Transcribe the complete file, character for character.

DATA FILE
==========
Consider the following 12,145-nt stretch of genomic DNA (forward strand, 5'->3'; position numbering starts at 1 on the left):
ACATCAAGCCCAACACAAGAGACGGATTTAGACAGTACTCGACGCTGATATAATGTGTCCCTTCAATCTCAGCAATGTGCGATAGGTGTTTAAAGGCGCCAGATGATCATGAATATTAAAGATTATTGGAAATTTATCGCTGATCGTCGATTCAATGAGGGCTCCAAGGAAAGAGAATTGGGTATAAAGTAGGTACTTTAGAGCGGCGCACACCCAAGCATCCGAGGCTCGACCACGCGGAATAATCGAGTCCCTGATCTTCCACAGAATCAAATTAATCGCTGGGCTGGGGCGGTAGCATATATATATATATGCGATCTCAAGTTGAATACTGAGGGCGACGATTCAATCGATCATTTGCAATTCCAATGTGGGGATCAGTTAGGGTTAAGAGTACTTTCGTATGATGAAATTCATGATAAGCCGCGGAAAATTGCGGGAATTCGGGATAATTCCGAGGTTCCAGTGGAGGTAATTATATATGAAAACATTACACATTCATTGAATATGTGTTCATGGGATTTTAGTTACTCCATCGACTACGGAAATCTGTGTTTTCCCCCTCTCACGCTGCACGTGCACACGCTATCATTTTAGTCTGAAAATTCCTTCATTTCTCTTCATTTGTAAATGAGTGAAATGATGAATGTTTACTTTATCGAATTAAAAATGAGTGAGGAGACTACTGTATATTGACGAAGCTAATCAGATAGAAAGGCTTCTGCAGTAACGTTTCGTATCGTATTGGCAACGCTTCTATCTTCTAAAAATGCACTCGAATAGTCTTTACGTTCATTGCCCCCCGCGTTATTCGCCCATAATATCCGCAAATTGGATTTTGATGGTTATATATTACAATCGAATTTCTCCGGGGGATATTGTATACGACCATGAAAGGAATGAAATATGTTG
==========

Consider the following 12,145-nt stretch of genomic DNA (forward strand, 5'->3'; position numbering starts at 1 on the left):
ACATCAAGCCCAACACAAGAGACGGATTTAGACAGTACTCGACGCTGATATAATGTGTCCCTTCAATCTCAGCAATGTGCGATAGGTGTTTAAAGGCGCCAGATGATCATGAATATTAAAGATTATTGGAAATTTATCGCTGATCGTCGATTCAATGAGGGCTCCAAGGAAAGAGAATTGGGTATAAAGTAGGTACTTTAGAGCGGCGCACACCCAAGCATCCGAGGCTCGACCACGCGGAATAATCGAGTCCCTGATCTTCCACAGAATCAAATTAATCGCTGGGCTGGGGCGGTAGCATATATATATATATGCGATCTCAAGTTGAATACTGAGGGCGACGATTCAATCGATCATTTGCAATTCCAATGTGGGGATCAGTTAGGGTTAAGAGTACTTTCGTATGATGAAATTCATGATAAGCCGCGGAAAATTGCGGGAATTCGGGATAATTCCGAGGTTCCAGTGGAGGTAATTATATATGAAAACATTACACATTCATTGAATATGTGTTCATGGGATTTTAGTTACTCCATCGACTACGGAAATCTGTGTTTTCCCCCTCTCACGCTGCACGTGCACACGCTATCATTTTAGTCTGAAAATTCCTTCATTTCTCTTCATTTGTAAATGAGTGAAATGATGAATGTTTACTTTATCGAATTAAAAATGAGTGAGGAGACTACTGTATATTGACGAAGCTAATCAGATAGAAAGGCTTCTGCAGTAACGTTTCGTATCGTATTGGCAACGCTTCTATCTTCTAAAAATGCACTCGAATAGTCTTTACGTTCATTGCCCCCCGCGTTATTCGCCCATAATATCCGCAAATTGGATTTTGATGGTTATATATTACAATCGAATTTCTCCGGGGGATATTGTATACGACCATGAAAGGAATGAAATATGTTG